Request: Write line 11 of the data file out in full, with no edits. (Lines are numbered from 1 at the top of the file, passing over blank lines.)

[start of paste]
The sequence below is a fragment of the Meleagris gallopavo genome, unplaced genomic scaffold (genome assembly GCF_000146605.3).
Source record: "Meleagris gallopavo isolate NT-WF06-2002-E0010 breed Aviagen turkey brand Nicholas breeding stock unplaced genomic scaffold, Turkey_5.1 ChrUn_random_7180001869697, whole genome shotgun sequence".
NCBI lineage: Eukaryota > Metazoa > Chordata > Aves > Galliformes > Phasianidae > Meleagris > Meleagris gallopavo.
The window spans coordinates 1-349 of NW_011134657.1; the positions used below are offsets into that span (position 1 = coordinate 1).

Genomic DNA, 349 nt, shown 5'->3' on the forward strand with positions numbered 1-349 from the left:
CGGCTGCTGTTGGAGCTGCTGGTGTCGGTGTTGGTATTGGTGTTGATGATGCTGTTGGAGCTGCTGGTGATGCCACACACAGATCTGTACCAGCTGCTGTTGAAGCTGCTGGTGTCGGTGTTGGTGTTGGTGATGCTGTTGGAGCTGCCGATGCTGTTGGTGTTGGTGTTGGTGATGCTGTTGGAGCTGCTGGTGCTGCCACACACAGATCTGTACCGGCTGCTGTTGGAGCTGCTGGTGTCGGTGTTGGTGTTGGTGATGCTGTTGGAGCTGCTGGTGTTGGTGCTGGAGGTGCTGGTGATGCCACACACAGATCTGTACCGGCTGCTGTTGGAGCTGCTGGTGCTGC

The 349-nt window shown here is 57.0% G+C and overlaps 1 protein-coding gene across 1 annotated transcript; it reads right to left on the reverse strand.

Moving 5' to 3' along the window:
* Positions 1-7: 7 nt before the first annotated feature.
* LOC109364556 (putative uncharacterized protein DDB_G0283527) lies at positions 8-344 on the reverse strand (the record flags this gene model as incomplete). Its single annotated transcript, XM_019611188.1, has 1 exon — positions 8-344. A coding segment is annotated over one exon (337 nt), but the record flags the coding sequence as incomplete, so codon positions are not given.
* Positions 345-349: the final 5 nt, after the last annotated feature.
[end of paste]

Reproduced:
* Positions 345-349: the final 5 nt, after the last annotated feature.